Maureen: Well, we went to a gallery called Mbantua Gallery, which is in Alice Springs. And if you go to their website, mbantua.com, you can see the artwork from people in this community called Utopia. So we went through Mbantua Gallery. We got to go to this Utopia community and various outstations there, where these Aboriginal artists live. We went with the gallery owner to drop off new canvas and paints and pick up their most recent work to bring back to the gallery.

And so we got to see where the artists lived, and we got to talk with them, which is a tricky undertaking. You can't tell if their English is limited, or if it's just their unwillingness to entertain a barrage of questions. Their contact with Americans is limited. Most of the work in the area where we were was dot painting. In the community that we visited, I can talk about specific artists. My favorite artist was a woman they called Minnie Pwerle. It's technically pronounced "Pula." Minnie Pula. She passed away last spring but her work's been compared to that of a pretty famous Aboriginal artist named Emily Kngwarreye, I think is her name.

She paints what some people say are some of the oldest existing painted images out there. The Aboriginal culture there is 50,000 years old. So this is some of the oldest paintings. Some of the oldest painted images are these images that women would paint on their breasts during the women's ceremony. So one of the three main things Minnie paints are these images. They're loopy. They're horseshoe-shaped with lines going through them. And it's what would go on women's breasts. The colors are fantastic. You can find them on eBay, even, where they authenticate the work. I'm an amateur, but from what I know, the way they authenticate the work is by photographing the artist holding the work at the end. And they interview the artist about what they were painting.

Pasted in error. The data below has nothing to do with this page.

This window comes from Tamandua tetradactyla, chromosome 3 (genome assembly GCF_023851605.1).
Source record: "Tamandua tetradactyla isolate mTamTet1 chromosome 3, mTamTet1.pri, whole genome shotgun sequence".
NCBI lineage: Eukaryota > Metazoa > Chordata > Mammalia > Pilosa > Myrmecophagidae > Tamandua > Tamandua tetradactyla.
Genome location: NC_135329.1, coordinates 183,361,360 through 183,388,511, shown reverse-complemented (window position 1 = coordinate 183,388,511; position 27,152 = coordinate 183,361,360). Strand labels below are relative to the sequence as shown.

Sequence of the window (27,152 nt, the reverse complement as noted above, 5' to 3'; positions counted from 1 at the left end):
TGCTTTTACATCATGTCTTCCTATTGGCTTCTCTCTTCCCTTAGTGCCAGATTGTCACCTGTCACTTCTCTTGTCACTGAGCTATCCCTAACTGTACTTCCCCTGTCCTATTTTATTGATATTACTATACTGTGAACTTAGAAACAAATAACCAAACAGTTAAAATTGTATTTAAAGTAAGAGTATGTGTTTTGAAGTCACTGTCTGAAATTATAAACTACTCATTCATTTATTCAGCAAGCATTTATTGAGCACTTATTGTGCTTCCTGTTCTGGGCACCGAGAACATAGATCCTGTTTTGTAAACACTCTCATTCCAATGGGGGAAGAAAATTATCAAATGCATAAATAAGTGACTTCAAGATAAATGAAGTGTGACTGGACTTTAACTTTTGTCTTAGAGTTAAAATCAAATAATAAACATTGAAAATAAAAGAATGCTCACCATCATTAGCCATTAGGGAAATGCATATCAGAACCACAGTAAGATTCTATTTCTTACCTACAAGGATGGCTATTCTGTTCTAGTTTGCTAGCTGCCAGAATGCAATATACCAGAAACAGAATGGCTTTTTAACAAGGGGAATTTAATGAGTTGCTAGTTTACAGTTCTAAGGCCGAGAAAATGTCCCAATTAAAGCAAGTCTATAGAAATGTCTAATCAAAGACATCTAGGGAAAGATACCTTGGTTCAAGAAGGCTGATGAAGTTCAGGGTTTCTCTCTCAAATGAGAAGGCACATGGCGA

So Minnie paints that, and she paints what are called bush melon dreamings. They paint dreamings, and each artist tends to have a dreaming that is theirs to paint. So she paints bush melon dreamings. She did wild oranges, too.

Another woman from that community has showed in Paris. Her work has fetched tens of thousands of dollars. Her name is Gloria Petyarre. She's still alive, and she goes to Paris to her openings sometimes. She paints these, they look a little like ferns. They sit in the middle of the canvas. They're on a giant canvas, and they plop down on the middle of it and paint these designs out from wherever it is that they're sitting. She creates these beautiful, undulating, fern-type patterns in beautiful colors.

Minnie's stuff is a little more wacky. It's also so contemporary looking. It's wild that this stuff is being done by this woman who's had no formal training. She's said that she had no formal training. Because you could walk into a Chelsea gallery and it wouldn't look out of place in the least.

Kelly: So if people wanted to, they wouldn't necessarily need to buy something while they were there. They could be looking when they get home.
Maureen: There's lots of affordable art to be bought there at Mbantua Gallery. There are so many galleries in Alice Springs. There are several different styles, and a lot of those styles are represented in different galleries in Alice Springs. The artists we met lived pretty close to Alice Springs. What they do is pretty typical of that region. But Christie's or Sotheby's, I think Sotheby's, just had a big auction of Aboriginal art in Melbourne. So you can also go to the Sotheby's website and see them. These were much higher end works, many of them by artists who aren't alive anymore. That's also a good primer of where it comes from.
Kelly: OK. Just to wind up, can you give a few quick tips for people who might be planning a trip to Australia that would include the Outback? You talked about how vast the distances are, and I think people need to be realistic about how much they can reasonably see in the time they have.
Maureen: My top recommendation would be what any trip to the northern Outback usually involves, a trip to Ayers Rock, Ooleroo. The Australian government gave Ooleroo back to back to the Aboriginal people.
Kelly: It's considered a sacred site.